Tim Freedman warns Labor could blow up its vote on the pokies

The Whitlams’ Tim Freedman is a Labor man through and through. He named his band after the legendary Labor prime minister Gough, is a lifelong Labor voter (though not a party member) and regularly performs at Labor functions and fundraisers.

However, Freedman says he is seriously considering supporting the Greens in his Labor-Greens seat of Newtown if Labor leader Chris Minns does not adopt the cashless gaming card as a firm election commitment.

The Whitlams’ Tim Freedman, who has a long association with Labor, says the party must commit to a mandatory cashless gaming card.Credit:James Brickwood

“There’s no doubt it will help problem gamblers to control their impulses,” he told the Herald. “I’ve been disgusted by [poker machines] for decades, so it’s a very important issue to me.”

Freedman and Greta Gertler wrote the classic Whitlams’ hit Blow up the Pokies after seeing the damage gambling addiction wrought on young men in pubs, including the band’s original bassist Andy Lewis, who took his own life in 2000.

Since then, Freedman has seen leaders of all stripes attempt reform only to buckle under pressure from the gaming industry, including Julia Gillard, who famously walked away from an agreement with independent MP Andrew Wilkie to bring in mandatory pre-commitment for poker machines.

In NSW, it was Labor’s Bob Carr who allowed pokies into pubs and clubs in the first place, hooking the industry on a ballooning stream of gambling revenue. ClubsNSW has led the charge against the cashless card proposal, and Freedman believes Labor has been in the lobbyists’ pocket for too long.

Labor leader Chris Minns is promising an expanded trial but is concerned the cashless card will disassociate punters from their losses.Credit:Wolter Peeters

“I wish they weren’t so frightened of ClubsNSW,” he says. He supports Labor’s other policies and praises opposition leader Chris Minns as a good communicator. “I want him to succeed. I’m worried that he’s letting [Dominic] Perrottet come across as the conviction politician.”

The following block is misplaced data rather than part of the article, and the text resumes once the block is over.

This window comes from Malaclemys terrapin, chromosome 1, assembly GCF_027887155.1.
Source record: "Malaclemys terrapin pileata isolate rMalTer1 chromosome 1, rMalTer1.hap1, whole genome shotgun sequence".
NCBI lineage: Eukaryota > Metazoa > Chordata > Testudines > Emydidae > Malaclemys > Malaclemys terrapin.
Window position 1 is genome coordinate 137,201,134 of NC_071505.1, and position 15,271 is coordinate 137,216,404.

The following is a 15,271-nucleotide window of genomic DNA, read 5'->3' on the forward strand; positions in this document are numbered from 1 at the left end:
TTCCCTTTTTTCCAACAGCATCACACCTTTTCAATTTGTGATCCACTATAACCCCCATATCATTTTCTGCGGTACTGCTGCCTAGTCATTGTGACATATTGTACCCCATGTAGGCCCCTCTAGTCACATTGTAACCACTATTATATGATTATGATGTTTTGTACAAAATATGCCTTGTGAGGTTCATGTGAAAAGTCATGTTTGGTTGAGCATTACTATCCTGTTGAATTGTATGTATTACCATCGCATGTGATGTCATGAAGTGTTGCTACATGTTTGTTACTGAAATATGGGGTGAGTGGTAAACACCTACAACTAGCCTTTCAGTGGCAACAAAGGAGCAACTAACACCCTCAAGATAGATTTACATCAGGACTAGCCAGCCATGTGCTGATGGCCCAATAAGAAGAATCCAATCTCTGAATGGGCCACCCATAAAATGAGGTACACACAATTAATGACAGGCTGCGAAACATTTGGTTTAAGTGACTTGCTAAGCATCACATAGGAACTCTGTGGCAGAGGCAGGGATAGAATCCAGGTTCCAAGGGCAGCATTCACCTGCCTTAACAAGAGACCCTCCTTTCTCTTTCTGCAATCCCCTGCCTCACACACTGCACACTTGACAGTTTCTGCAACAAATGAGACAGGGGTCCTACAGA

Minns has called for an expanded trial of cashless gaming cards to gather evidence on whether they would actually redress problem gambling. He said he wanted to avoid making a bad situation worse by creating “a disassociation between what you put in the machine and what the punter loses at that machine”.

“Too often the trial is just a way of putting off what we all believe in,” says the Whitlams’ Tim Freedman.Credit:James Brickwood

“We’re not against cashless gaming. We want to make sure that a trial proves the point,” Minns said, adding that the trial would be mandatory and take place in the cities and regional NSW. He has also promised to release a policy on problem gambling before the election.

However, Freedman said further trials were a cop-out that did not pass the ‘pub test’, and risked a repeat of the same backflips and compromises that afflicted previous attempts to limit gambling. “Too often the trial is just a way of putting off what we all believe in,” he said.

Freedman also said a trial was not needed to know a cashless card would put a stop to money laundering through the pokies, which the NSW Crime Commission estimates occurs to the tune of billions a year. He thinks the gaming industry has gotten away with ignoring the problem.

“If it was announced that the music industry had been laundering drug cartel money, there would be a forensic accountant at every show settlement within a month,” he says. “It would just be all over.”

At the same time, Freedman challenges Perrottet to explain how he will get any legislation through parliament in the face of opposition from the Nationals, citing former Liberal premier Mike Baird’s about-face on banning greyhounds.

Perrottet has suggested a cashless card could have a daily expenditure cap of $1000 to $1500, the equivalent of nearly $550,000 a year. But Freedman doesn’t believe a mandatory limit is likely or fair. “The punters should be able to set their own figure,” he says.

Minns also faces a high-profile challenge in the ultra-marginal seat of Kogarah from gaming industry whistleblower Troy Stolz. The former anti-money laundering and counter-terrorism financing auditor for ClubsNSW announced he would contest the March election as a “reform pokies independent” in Minns’ seat.

Minns held a 1.8 per cent margin over his Liberal rival at the last election, although redrawn boundaries mean it is now the most marginal Labor-held seat in NSW, with a notional gap of just 0.1 per cent.

Last week Minns said Stolz was entitled to run, but any candidate needed to connect with voters on a wider range of issues than just pokies reform, such as tolls and cost of living.

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